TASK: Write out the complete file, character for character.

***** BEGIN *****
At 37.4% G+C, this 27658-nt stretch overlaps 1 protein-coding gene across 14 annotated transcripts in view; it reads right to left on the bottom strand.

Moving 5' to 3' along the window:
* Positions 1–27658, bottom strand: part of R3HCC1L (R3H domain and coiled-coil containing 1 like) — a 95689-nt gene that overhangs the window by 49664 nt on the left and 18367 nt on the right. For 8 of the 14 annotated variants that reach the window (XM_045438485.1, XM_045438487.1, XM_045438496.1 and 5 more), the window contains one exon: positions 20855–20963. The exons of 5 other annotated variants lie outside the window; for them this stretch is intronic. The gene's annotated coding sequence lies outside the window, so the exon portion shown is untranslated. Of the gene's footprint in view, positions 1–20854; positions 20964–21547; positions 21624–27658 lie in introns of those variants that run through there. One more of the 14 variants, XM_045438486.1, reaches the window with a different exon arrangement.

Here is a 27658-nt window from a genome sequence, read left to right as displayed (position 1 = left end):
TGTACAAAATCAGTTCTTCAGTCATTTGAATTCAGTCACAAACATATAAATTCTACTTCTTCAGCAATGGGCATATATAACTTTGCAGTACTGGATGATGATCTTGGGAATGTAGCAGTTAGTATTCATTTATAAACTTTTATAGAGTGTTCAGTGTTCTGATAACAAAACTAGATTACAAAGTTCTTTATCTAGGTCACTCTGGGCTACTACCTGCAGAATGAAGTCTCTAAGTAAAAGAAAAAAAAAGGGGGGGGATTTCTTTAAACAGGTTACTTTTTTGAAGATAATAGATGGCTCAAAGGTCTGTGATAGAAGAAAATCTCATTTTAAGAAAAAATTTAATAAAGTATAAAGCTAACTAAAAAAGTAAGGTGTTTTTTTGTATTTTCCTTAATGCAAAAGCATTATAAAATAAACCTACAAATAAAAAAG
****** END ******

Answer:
At 37.4% G+C, this 27658-nt stretch overlaps 1 protein-coding gene across 14 annotated transcripts in view; it reads right to left on the bottom strand.

Moving 5' to 3' along the window:
* Positions 1–27658, bottom strand: part of R3HCC1L (R3H domain and coiled-coil containing 1 like) — a 95689-nt gene that overhangs the window by 49664 nt on the left and 18367 nt on the right. For 8 of the 14 annotated variants that reach the window (XM_045438485.1, XM_045438487.1, XM_045438496.1 and 5 more), the window contains one exon: positions 20855–20963. The exons of 5 other annotated variants lie outside the window; for them this stretch is intronic. The gene's annotated coding sequence lies outside the window, so the exon portion shown is untranslated. Of the gene's footprint in view, positions 1–20854; positions 20964–21547; positions 21624–27658 lie in introns of those variants that run through there. One more of the 14 variants, XM_045438486.1, reaches the window with a different exon arrangement.

Here is a 27658-nt window from a genome sequence, read left to right as displayed (position 1 = left end):
TGTACAAAATCAGTTCTTCAGTCATTTGAATTCAGTCACAAACATATAAATTCTACTTCTTCAGCAATGGGCATATATAACTTTGCAGTACTGGATGATGATCTTGGGAATGTAGCAGTTAGTATTCATTTATAAACTTTTATAGAGTGTTCAGTGTTCTGATAACAAAACTAGATTACAAAGTTCTTTATCTAGGTCACTCTGGGCTACTACCTGCAGAATGAAGTCTCTAAGTAAAAGAAAAAAAAAGGGGGGGGATTTCTTTAAACAGGTTACTTTTTTGAAGATAATAGATGGCTCAAAGGTCTGTGATAGAAGAAAATCTCATTTTAAGAAAAAATTTAATAAAGTATAAAGCTAACTAAAAAAGTAAGGTGTTTTTTTGTATTTTCCTTAATGCAAAAGCATTATAAAATAAACCTACAAATAAAAAAG